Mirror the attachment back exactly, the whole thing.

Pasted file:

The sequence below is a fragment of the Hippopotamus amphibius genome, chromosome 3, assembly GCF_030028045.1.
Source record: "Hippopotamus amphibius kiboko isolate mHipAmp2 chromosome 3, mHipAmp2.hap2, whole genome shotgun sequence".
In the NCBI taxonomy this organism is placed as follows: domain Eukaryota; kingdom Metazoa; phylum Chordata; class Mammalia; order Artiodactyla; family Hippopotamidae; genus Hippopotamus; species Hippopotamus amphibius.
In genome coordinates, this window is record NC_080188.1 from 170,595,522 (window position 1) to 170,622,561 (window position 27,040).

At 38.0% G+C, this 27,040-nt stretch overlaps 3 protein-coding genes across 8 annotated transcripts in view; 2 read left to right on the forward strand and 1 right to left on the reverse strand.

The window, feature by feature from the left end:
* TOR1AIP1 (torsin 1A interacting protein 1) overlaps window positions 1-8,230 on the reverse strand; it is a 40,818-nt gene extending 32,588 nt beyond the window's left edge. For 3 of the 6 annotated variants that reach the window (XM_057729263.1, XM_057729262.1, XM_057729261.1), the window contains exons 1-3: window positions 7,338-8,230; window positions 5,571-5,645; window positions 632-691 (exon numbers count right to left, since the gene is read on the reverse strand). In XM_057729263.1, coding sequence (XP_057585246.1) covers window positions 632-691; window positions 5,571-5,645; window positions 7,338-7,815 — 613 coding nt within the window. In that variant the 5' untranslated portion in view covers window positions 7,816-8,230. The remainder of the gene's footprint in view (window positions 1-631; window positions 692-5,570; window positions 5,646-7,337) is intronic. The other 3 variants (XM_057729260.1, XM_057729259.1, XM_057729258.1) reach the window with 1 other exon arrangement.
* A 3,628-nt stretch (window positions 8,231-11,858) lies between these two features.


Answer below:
The sequence below is a fragment of the Hippopotamus amphibius genome, chromosome 3, assembly GCF_030028045.1.
Source record: "Hippopotamus amphibius kiboko isolate mHipAmp2 chromosome 3, mHipAmp2.hap2, whole genome shotgun sequence".
In the NCBI taxonomy this organism is placed as follows: domain Eukaryota; kingdom Metazoa; phylum Chordata; class Mammalia; order Artiodactyla; family Hippopotamidae; genus Hippopotamus; species Hippopotamus amphibius.
In genome coordinates, this window is record NC_080188.1 from 170,595,522 (window position 1) to 170,622,561 (window position 27,040).

At 38.0% G+C, this 27,040-nt stretch overlaps 3 protein-coding genes across 8 annotated transcripts in view; 2 read left to right on the forward strand and 1 right to left on the reverse strand.

The window, feature by feature from the left end:
* TOR1AIP1 (torsin 1A interacting protein 1) overlaps window positions 1-8,230 on the reverse strand; it is a 40,818-nt gene extending 32,588 nt beyond the window's left edge. For 3 of the 6 annotated variants that reach the window (XM_057729263.1, XM_057729262.1, XM_057729261.1), the window contains exons 1-3: window positions 7,338-8,230; window positions 5,571-5,645; window positions 632-691 (exon numbers count right to left, since the gene is read on the reverse strand). In XM_057729263.1, coding sequence (XP_057585246.1) covers window positions 632-691; window positions 5,571-5,645; window positions 7,338-7,815 — 613 coding nt within the window. In that variant the 5' untranslated portion in view covers window positions 7,816-8,230. The remainder of the gene's footprint in view (window positions 1-631; window positions 692-5,570; window positions 5,646-7,337) is intronic. The other 3 variants (XM_057729260.1, XM_057729259.1, XM_057729258.1) reach the window with 1 other exon arrangement.
* A 3,628-nt stretch (window positions 8,231-11,858) lies between these two features.